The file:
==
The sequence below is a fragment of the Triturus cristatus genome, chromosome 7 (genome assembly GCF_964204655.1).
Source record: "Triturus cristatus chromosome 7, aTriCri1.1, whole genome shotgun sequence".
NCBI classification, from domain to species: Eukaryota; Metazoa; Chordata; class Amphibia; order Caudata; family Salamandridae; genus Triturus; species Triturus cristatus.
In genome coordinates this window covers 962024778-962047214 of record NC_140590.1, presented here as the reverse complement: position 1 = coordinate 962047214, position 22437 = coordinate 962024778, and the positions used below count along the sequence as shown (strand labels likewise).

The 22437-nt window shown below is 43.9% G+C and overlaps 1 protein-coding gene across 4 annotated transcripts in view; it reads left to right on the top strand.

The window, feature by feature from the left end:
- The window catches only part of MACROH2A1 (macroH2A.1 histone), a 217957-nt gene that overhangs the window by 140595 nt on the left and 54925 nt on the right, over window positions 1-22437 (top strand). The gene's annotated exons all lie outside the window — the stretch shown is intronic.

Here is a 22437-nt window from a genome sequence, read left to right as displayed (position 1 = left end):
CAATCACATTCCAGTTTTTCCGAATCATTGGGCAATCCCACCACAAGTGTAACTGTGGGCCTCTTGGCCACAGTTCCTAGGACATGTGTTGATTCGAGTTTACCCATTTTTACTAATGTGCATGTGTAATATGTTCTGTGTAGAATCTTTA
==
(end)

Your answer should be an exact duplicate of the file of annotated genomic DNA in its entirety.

The sequence below is a fragment of the Triturus cristatus genome, chromosome 7 (genome assembly GCF_964204655.1).
Source record: "Triturus cristatus chromosome 7, aTriCri1.1, whole genome shotgun sequence".
NCBI classification, from domain to species: Eukaryota; Metazoa; Chordata; class Amphibia; order Caudata; family Salamandridae; genus Triturus; species Triturus cristatus.
In genome coordinates this window covers 962024778-962047214 of record NC_140590.1, presented here as the reverse complement: position 1 = coordinate 962047214, position 22437 = coordinate 962024778, and the positions used below count along the sequence as shown (strand labels likewise).

The 22437-nt window shown below is 43.9% G+C and overlaps 1 protein-coding gene across 4 annotated transcripts in view; it reads left to right on the top strand.

The window, feature by feature from the left end:
- The window catches only part of MACROH2A1 (macroH2A.1 histone), a 217957-nt gene that overhangs the window by 140595 nt on the left and 54925 nt on the right, over window positions 1-22437 (top strand). The gene's annotated exons all lie outside the window — the stretch shown is intronic.

Here is a 22437-nt window from a genome sequence, read left to right as displayed (position 1 = left end):
CAATCACATTCCAGTTTTTCCGAATCATTGGGCAATCCCACCACAAGTGTAACTGTGGGCCTCTTGGCCACAGTTCCTAGGACATGTGTTGATTCGAGTTTACCCATTTTTACTAATGTGCATGTGTAATATGTTCTGTGTAGAATCTTTA